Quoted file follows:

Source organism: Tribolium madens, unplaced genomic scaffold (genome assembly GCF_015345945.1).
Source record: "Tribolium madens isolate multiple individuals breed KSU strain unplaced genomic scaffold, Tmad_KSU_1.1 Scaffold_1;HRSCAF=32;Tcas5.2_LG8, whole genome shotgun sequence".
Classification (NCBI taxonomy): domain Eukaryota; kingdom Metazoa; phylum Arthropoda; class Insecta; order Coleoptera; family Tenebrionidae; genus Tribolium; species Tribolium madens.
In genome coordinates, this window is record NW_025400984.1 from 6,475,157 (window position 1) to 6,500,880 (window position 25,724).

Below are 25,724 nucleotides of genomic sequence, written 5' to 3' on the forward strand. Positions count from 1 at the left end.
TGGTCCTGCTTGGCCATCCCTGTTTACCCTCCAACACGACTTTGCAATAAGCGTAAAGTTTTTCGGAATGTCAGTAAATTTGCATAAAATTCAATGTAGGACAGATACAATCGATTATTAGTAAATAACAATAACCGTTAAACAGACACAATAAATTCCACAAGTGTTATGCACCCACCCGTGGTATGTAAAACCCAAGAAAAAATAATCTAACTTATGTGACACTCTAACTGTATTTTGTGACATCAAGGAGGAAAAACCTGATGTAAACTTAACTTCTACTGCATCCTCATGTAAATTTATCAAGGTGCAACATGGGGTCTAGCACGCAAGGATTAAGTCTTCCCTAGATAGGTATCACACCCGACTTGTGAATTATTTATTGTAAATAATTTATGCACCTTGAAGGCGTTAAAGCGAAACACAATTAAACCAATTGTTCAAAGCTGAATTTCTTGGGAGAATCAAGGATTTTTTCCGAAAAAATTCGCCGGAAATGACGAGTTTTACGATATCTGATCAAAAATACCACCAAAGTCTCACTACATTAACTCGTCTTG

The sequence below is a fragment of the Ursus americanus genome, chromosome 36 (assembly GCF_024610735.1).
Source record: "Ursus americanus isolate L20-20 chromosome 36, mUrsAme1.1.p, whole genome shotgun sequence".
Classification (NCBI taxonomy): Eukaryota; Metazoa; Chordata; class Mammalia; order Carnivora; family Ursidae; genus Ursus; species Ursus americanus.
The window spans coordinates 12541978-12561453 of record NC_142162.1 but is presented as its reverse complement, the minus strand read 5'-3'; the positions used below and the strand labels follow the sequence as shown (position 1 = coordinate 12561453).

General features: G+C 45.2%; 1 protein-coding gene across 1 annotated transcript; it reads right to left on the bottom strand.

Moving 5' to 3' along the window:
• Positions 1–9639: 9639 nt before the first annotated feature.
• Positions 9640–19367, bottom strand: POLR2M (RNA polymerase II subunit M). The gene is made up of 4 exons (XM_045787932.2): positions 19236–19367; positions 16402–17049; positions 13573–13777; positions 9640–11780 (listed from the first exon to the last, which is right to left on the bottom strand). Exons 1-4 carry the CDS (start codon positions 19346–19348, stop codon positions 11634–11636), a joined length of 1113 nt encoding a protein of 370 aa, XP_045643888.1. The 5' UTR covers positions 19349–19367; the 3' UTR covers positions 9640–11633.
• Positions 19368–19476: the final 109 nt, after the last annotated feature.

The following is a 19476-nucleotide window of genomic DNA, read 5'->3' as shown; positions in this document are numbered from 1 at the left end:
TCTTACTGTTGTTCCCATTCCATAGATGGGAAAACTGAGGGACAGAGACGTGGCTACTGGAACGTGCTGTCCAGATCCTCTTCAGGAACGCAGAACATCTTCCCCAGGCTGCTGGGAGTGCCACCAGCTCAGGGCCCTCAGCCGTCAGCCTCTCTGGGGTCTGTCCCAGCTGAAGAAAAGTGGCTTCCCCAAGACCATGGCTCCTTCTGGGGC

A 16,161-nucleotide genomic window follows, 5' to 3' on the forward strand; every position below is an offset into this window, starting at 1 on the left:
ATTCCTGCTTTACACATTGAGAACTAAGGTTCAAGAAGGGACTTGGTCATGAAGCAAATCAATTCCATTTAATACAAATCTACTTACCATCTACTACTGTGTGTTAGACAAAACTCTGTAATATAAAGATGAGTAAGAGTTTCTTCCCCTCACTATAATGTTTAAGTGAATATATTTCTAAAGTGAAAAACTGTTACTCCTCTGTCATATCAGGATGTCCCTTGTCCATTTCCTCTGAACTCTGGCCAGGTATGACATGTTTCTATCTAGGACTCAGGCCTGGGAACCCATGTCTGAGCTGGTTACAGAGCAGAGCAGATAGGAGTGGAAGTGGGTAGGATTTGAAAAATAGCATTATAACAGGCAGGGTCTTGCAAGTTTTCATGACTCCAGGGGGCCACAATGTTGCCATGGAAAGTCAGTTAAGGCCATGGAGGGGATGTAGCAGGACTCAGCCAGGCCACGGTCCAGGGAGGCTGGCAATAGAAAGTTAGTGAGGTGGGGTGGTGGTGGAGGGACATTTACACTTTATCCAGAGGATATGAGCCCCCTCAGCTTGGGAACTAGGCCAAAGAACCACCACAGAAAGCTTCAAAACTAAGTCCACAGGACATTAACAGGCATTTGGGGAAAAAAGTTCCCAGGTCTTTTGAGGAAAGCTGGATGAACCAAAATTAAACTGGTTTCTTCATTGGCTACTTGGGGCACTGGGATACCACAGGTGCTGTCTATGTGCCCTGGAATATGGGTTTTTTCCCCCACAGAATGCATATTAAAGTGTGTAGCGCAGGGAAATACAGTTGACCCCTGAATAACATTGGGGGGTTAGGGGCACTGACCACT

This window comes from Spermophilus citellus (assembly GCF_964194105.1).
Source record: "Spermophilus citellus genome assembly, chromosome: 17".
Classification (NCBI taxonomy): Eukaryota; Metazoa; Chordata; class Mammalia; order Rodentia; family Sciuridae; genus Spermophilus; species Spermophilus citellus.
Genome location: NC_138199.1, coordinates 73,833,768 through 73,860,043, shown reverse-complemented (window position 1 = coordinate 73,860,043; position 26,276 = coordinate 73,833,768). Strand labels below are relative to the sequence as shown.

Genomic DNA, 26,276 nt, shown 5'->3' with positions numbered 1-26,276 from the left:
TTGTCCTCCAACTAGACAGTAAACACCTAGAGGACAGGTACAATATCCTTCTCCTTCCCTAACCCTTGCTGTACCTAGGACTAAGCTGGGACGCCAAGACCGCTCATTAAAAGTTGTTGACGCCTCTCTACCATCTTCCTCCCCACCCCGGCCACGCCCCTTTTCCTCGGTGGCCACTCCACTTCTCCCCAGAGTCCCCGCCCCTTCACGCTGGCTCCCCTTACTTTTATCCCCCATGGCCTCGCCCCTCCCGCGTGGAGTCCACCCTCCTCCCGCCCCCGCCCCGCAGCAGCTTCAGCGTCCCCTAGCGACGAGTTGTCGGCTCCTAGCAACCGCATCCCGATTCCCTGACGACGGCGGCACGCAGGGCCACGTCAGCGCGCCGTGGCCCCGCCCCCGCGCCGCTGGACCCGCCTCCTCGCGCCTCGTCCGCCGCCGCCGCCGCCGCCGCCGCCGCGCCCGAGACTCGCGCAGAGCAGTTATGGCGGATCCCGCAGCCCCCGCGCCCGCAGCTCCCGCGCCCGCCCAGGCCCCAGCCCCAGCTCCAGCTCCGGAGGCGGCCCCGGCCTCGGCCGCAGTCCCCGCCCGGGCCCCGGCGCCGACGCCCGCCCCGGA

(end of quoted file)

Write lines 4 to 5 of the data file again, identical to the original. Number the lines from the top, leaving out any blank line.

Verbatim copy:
In genome coordinates, this window is record NW_025400984.1 from 6,475,157 (window position 1) to 6,500,880 (window position 25,724).

Below are 25,724 nucleotides of genomic sequence, written 5' to 3' on the forward strand. Positions count from 1 at the left end.